Accordingly, as depicted by responsibility boundary 613 (between unoccupied identifier 47 and unoccupied identifier 48), node 602 (ID=30) is responsible for itself as well as unoccupied identifiers 31 through 47 and node 601 (ID=64) is responsible for itself as well as unoccupied identifiers 48 through 63. Although the midway point between nodes 601 and 602 is at unoccupied identifier 47, node 802 is assigned responsibility for unoccupied identifier 47 such that each unoccupied identifier is the responsibility of a single node. Thus, as previously described, when a responsibility boundary falls on an unoccupied identifier, one of the adjacent nodes can be assign the sole responsibility for the unoccupied identifier.

In some embodiments, a message is routed in accordance with a cached two-way agreement. A receiving node receives a message along with a destination identifier indicating a destination on the ring of nodes, the destination identifier located between the receiving node and one of the immediate neighbor nodes. For example, node 601 can receive message 651, indicated for delivery to ID=55. Alternately, node 601 can receive message 652, indicated for delivery to ID=39. Message 651 and 652 can be received from another node in ring 650 (intra-ring communication), from a node in another ring of ring architecture 600 (inter-ring communication), or through non-ring communication.

The receiving node refers to a cached two-way agreement between the receiving node and the immediate neighbor node to determine the next appropriate node that is to receive the message. The two-way agreement at least implies a division of responsibility for the identifier space between the receiving node and an immediate neighbor node. For example, node 601 can refer to cached two-way agreement 623 to determine the next appropriate node that is to process message 851. Since cached two-way agreement 623 indicates that node 801 (ID=64) is responsible for unoccupied identifier 55, node 601 determines that it is the appropriate node to process message 651. Likewise, node 601 can refer to cached two-way agreement 623 to determine the next appropriate node that is to process message 652. Since cached two-way agreement 623 indicates that node 602 (ID=30) is responsible for unoccupied identifier 39, node 601 determines that node 602 is the next appropriate node that is to process message 652.

The message is sent to the next appropriate component based on the determination of the next appropriate node. For example, node 601 can provide message 651 to its resource handler instance corresponding to unoccupied identifier 55, since cached two-way agreement 623 indicates that node 601 is responsible for unoccupied identifier 55. Alternately, node 601 can provide message 652 to node 602, since cached two-way agreement 623 indicates that node 602 is responsible for unoccupied identifier 39. Subsequently, node 602 can provide message 652 to its resource handler instance corresponding to unoccupied identifier 39.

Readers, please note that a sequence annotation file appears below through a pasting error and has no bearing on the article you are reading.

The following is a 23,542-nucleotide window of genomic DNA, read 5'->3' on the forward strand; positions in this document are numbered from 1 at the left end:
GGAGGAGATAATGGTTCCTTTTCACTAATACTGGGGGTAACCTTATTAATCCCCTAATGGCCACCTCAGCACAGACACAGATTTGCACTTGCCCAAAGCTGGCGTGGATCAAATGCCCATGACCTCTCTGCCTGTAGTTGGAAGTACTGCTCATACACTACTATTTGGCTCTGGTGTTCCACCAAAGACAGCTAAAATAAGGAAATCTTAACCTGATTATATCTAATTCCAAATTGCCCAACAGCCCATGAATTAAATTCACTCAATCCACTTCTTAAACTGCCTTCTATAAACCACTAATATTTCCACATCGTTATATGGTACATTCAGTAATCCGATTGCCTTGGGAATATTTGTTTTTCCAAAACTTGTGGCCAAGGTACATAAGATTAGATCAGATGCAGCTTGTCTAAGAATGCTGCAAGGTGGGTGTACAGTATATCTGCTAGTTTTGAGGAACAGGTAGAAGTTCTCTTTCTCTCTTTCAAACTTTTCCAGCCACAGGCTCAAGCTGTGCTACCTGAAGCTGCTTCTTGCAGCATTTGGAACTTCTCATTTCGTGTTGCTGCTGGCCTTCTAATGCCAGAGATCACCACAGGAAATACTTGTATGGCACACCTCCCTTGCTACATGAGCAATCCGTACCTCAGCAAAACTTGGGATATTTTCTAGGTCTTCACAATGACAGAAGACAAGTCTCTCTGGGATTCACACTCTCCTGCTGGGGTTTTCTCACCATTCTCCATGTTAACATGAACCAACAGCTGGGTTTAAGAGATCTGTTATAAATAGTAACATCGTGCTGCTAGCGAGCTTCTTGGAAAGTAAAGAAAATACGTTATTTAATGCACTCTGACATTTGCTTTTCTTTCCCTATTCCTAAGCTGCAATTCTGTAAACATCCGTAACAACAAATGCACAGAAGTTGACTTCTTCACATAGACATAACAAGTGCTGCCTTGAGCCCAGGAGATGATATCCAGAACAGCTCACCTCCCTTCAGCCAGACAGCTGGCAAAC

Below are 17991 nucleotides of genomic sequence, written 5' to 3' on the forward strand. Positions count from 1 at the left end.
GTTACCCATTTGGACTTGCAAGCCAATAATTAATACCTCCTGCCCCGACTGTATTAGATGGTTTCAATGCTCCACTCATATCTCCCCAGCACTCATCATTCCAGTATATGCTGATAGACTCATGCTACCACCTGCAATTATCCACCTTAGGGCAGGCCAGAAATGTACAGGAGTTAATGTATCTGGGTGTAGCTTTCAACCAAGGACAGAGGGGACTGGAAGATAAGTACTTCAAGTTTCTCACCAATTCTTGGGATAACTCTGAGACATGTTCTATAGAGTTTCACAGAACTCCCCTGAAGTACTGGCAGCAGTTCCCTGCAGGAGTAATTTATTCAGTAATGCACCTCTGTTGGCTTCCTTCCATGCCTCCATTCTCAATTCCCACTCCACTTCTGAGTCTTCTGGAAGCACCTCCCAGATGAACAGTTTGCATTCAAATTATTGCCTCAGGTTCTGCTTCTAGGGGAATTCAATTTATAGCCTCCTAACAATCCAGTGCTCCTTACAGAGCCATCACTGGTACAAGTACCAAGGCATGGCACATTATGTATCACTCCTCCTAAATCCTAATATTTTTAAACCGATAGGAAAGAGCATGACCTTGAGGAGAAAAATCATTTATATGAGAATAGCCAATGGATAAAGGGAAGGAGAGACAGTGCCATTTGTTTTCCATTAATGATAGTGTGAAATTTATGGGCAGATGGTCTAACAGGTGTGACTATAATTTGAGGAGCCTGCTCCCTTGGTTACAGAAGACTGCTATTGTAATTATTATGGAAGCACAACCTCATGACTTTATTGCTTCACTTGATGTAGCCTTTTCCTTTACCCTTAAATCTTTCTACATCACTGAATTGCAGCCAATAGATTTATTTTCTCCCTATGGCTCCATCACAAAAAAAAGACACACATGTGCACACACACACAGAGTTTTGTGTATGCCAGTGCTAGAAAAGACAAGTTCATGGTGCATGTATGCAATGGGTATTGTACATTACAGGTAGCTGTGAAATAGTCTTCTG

When an identifier is not included in a cached two-way agreement, a node can refer to a routing table (e.g., as depicted in FIG. 2) to make progress towards a destination. For example, node 601 can send message 653, indicated for delivery to ID=203, to node 661 (ID=200). Node 661 can then refer to any cached two-way agreements with its adjacent nodes to determine the node that is responsible for identifier 203.

Multiple two-way agreements: In some embodiments, multiple two-way agreements can, from the perspective of a given node, essentially represent a three-way agreement between the given node, the given node's immediate predecessor node, and the given node's immediate successor node. FIG. 6B illustrates the example ring architecture 600 that facilitates routing a message in accordance with multiple cached two-way agreements.

As previously described, nodes 601 and 602 can establish cached two-way agreement 623. Similarly, nodes 601 and 603 can establish cached-two way agreement 624 to divide responsibility for unoccupied identifier range 612 (i.e., unoccupied identifiers 65 through 101). Thus, through prior communication, nodes 601 and 603 can determine that there are no other nodes currently interspersed between ID=65 and ID=101. Thus, nodes 601 and 603 can further determine that they are adjacent to one another on ring 650. Accordingly, nodes 601 and 603 can divide unoccupied identifier range 612 such that node 602 is responsible for a portion of unoccupied identifier range 612 and node 601 is responsible for the remaining portion of unoccupied identifier range 612. Accordingly, as depicted within two-way agreement 624, node 601 (ID=64) is responsible for itself as well as unoccupied identifiers 65 through 82 and node 602 (ID=101) is responsible for itself as well as unoccupied identifiers range 83 through 100.